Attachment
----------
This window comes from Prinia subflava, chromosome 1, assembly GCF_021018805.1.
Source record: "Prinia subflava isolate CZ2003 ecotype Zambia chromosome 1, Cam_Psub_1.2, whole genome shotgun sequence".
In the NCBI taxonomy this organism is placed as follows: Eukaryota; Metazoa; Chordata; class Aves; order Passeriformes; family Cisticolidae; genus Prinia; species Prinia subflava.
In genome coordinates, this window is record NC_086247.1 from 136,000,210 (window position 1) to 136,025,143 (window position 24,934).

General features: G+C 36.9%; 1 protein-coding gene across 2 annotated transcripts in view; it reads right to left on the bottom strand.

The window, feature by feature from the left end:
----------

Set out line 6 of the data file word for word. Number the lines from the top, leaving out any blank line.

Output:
The window, feature by feature from the left end: